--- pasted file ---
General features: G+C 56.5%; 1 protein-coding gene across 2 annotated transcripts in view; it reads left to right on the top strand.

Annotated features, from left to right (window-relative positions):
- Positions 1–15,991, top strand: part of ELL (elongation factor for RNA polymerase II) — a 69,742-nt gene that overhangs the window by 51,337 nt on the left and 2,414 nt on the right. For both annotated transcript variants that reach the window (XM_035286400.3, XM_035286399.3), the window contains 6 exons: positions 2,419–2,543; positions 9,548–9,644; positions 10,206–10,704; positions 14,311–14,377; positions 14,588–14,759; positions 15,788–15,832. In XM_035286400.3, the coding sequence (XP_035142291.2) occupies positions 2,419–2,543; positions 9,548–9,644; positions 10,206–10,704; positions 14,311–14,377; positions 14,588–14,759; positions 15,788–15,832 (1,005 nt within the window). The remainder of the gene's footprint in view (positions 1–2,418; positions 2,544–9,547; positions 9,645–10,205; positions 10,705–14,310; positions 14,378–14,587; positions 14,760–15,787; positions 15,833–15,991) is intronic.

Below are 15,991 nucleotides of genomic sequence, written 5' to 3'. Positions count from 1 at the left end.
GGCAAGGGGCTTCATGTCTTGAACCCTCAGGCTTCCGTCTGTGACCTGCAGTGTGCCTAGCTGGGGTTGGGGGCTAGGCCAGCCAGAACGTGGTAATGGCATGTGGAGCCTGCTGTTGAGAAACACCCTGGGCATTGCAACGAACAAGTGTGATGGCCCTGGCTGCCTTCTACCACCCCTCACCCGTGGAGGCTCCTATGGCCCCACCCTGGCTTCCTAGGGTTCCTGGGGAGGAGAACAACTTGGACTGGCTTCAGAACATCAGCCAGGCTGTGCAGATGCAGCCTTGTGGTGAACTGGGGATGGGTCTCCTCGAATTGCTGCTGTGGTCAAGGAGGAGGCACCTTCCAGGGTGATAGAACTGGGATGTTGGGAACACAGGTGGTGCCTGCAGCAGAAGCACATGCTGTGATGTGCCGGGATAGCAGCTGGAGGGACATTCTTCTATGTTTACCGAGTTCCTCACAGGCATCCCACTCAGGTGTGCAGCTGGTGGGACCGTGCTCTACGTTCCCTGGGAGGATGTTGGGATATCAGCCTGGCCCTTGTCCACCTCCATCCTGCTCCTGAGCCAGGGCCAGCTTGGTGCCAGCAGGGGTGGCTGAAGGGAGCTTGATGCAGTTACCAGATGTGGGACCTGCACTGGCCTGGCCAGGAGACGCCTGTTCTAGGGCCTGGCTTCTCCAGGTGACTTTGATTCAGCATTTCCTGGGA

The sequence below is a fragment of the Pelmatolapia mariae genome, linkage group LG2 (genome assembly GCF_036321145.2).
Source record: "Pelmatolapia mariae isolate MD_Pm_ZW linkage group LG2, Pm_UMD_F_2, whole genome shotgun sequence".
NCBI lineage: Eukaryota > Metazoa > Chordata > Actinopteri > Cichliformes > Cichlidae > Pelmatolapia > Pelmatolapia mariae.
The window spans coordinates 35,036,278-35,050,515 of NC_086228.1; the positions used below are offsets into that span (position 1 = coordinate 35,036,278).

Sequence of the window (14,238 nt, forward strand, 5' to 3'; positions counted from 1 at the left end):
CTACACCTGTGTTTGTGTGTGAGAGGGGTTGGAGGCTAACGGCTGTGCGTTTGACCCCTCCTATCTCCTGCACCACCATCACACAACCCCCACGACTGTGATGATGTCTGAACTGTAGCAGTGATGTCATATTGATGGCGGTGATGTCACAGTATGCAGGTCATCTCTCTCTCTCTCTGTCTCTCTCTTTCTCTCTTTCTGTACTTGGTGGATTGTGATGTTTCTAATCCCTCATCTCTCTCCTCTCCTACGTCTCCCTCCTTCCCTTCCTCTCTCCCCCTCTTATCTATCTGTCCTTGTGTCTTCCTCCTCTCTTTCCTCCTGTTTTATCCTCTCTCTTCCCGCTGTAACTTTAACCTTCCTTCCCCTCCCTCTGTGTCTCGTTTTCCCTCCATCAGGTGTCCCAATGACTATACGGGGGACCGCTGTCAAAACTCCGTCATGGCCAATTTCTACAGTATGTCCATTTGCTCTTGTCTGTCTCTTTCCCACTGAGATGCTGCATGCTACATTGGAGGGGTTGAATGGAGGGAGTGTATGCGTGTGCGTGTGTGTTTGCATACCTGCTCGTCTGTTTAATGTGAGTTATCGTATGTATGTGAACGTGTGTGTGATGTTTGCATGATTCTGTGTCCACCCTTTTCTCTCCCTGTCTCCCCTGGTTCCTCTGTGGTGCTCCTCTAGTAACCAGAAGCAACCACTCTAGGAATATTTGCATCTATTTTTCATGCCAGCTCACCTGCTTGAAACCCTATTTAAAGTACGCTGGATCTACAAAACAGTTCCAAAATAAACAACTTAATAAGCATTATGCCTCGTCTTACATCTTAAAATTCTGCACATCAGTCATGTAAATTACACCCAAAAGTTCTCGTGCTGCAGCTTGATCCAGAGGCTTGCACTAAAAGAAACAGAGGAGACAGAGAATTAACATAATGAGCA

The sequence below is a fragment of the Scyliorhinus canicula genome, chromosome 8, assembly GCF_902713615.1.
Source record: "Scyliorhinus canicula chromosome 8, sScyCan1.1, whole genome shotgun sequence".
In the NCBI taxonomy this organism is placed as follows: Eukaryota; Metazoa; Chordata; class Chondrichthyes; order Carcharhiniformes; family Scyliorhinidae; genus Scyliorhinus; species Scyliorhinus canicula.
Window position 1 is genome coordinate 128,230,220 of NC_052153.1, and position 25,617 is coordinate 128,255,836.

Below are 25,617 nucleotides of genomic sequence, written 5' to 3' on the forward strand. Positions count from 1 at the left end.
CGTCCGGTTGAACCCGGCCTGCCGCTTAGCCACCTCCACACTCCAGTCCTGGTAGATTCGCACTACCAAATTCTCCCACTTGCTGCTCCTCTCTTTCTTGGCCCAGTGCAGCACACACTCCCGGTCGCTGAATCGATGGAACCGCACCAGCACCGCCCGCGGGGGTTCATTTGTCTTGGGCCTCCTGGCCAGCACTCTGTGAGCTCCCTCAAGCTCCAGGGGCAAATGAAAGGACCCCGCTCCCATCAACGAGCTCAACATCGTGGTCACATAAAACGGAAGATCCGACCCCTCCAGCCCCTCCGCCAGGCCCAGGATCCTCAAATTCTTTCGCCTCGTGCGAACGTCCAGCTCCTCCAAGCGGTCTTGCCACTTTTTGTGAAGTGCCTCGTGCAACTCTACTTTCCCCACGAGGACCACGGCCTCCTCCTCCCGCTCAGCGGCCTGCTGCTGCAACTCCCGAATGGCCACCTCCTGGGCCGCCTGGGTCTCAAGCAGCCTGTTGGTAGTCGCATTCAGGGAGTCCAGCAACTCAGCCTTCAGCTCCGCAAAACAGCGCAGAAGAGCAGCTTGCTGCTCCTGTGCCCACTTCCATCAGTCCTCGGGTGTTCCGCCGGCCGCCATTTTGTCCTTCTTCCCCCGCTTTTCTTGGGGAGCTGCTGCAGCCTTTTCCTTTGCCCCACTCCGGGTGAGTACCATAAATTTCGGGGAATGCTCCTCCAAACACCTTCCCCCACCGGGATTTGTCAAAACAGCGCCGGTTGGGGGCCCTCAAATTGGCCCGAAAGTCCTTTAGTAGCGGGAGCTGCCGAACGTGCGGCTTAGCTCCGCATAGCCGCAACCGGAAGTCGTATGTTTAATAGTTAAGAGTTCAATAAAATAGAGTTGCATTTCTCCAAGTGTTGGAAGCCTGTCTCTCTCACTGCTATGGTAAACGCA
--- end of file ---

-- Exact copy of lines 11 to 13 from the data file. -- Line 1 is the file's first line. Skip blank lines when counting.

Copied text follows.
CTACACCTGTGTTTGTGTGTGAGAGGGGTTGGAGGCTAACGGCTGTGCGTTTGACCCCTCCTATCTCCTGCACCACCATCACACAACCCCCACGACTGTGATGATGTCTGAACTGTAGCAGTGATGTCATATTGATGGCGGTGATGTCACAGTATGCAGGTCATCTCTCTCTCTCTCTGTCTCTCTCTTTCTCTCTTTCTGTACTTGGTGGATTGTGATGTTTCTAATCCCTCATCTCTCTCCTCTCCTACGTCTCCCTCCTTCCCTTCCTCTCTCCCCCTCTTATCTATCTGTCCTTGTGTCTTCCTCCTCTCTTTCCTCCTGTTTTATCCTCTCTCTTCCCGCTGTAACTTTAACCTTCCTTCCCCTCCCTCTGTGTCTCGTTTTCCCTCCATCAGGTGTCCCAATGACTATACGGGGGACCGCTGTCAAAACTCCGTCATGGCCAATTTCTACAGTATGTCCATTTGCTCTTGTCTGTCTCTTTCCCACTGAGATGCTGCATGCTACATTGGAGGGGTTGAATGGAGGGAGTGTATGCGTGTGCGTGTGTGTTTGCATACCTGCTCGTCTGTTTAATGTGAGTTATCGTATGTATGTGAACGTGTGTGTGATGTTTGCATGATTCTGTGTCCACCCTTTTCTCTCCCTGTCTCCCCTGGTTCCTCTGTGGTGCTCCTCTAGTAACCAGAAGCAACCACTCTAGGAATATTTGCATCTATTTTTCATGCCAGCTCACCTGCTTGAAACCCTATTTAAAGTACGCTGGATCTACAAAACAGTTCCAAAATAAACAACTTAATAAGCATTATGCCTCGTCTTACATCTTAAAATTCTGCACATCAGTCATGTAAATTACACCCAAAAGTTCTCGTGCTGCAGCTTGATCCAGAGGCTTGCACTAAAAGAAACAGAGGAGACAGAGAATTAACATAATGAGCA

The sequence below is a fragment of the Scyliorhinus canicula genome, chromosome 8, assembly GCF_902713615.1.
Source record: "Scyliorhinus canicula chromosome 8, sScyCan1.1, whole genome shotgun sequence".